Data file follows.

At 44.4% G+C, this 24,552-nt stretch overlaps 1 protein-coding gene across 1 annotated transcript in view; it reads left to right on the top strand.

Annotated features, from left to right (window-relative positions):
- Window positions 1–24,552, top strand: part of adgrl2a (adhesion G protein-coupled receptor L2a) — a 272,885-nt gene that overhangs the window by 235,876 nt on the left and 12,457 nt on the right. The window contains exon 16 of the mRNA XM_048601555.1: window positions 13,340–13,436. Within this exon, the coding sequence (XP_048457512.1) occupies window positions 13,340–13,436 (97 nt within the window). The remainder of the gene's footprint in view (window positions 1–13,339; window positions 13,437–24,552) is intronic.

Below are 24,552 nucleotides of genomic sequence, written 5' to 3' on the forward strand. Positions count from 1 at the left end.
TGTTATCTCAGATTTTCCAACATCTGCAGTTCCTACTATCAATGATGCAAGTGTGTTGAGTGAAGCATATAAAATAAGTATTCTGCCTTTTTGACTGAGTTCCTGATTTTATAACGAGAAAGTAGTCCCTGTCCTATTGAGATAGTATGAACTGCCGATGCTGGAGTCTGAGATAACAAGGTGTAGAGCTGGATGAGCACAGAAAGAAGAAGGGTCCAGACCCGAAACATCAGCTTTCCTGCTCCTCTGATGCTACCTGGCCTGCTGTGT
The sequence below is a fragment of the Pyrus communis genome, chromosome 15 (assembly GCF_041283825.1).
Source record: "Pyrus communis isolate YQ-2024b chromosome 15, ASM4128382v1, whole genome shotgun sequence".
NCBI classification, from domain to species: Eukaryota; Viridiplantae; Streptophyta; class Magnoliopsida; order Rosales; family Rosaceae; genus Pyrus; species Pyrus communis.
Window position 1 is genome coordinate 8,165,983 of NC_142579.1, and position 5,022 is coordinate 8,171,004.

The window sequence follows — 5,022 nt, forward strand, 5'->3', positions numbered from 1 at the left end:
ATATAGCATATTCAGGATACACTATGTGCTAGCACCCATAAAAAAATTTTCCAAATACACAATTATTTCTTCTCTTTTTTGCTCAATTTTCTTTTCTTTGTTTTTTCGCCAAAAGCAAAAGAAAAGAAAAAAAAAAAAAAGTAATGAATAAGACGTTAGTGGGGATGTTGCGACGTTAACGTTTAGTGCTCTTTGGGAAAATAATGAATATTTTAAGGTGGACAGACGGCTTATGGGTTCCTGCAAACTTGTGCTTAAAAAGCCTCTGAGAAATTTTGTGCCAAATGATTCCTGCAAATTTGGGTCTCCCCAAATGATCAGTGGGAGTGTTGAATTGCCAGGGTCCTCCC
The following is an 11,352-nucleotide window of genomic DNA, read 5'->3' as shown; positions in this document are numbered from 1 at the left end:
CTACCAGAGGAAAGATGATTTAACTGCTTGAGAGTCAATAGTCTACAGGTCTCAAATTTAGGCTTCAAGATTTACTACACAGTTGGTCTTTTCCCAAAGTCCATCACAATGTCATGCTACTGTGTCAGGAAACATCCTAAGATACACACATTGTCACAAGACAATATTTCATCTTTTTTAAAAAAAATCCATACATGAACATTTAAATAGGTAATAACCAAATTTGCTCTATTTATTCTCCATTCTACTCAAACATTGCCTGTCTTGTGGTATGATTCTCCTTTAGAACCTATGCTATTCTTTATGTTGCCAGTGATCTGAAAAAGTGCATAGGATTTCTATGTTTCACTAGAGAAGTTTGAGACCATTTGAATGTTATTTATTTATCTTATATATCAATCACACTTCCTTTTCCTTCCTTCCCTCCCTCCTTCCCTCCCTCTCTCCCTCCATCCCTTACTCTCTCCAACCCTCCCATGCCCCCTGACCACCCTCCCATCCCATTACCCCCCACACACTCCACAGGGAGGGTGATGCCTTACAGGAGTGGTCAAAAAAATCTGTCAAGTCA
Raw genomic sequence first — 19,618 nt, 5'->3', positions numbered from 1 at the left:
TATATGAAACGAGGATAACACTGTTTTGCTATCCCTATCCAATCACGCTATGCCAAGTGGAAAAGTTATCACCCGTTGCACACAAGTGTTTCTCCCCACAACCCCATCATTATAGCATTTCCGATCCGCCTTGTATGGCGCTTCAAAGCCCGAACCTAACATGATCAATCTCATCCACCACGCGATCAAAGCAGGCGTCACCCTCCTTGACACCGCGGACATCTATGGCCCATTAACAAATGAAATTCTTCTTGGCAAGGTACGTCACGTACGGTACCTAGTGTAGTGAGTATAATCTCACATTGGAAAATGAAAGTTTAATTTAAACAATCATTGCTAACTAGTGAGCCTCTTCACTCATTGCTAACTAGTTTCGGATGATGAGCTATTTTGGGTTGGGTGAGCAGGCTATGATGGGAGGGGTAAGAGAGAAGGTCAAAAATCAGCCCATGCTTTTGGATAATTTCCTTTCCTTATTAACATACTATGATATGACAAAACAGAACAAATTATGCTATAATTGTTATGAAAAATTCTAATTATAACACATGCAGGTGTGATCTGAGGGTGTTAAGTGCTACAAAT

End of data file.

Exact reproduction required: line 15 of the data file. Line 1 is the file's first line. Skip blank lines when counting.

TATATGAAACGAGGATAACACTGTTTTGCTATCCCTATCCAATCACGCTATGCCAAGTGGAAAAGTTATCACCCGTTGCACACAAGTGTTTCTCCCCACAACCCCATCATTATAGCATTTCCGATCCGCCTTGTATGGCGCTTCAAAGCCCGAACCTAACATGATCAATCTCATCCACCACGCGATCAAAGCAGGCGTCACCCTCCTTGACACCGCGGACATCTATGGCCCATTAACAAATGAAATTCTTCTTGGCAAGGTACGTCACGTACGGTACCTAGTGTAGTGAGTATAATCTCACATTGGAAAATGAAAGTTTAATTTAAACAATCATTGCTAACTAGTGAGCCTCTTCACTCATTGCTAACTAGTTTCGGATGATGAGCTATTTTGGGTTGGGTGAGCAGGCTATGATGGGAGGGGTAAGAGAGAAGGTCAAAAATCAGCCCATGCTTTTGGATAATTTCCTTTCCTTATTAACATACTATGATATGACAAAACAGAACAAATTATGCTATAATTGTTATGAAAAATTCTAATTATAACACATGCAGGTGTGATCTGAGGGTGTTAAGTGCTACAAAT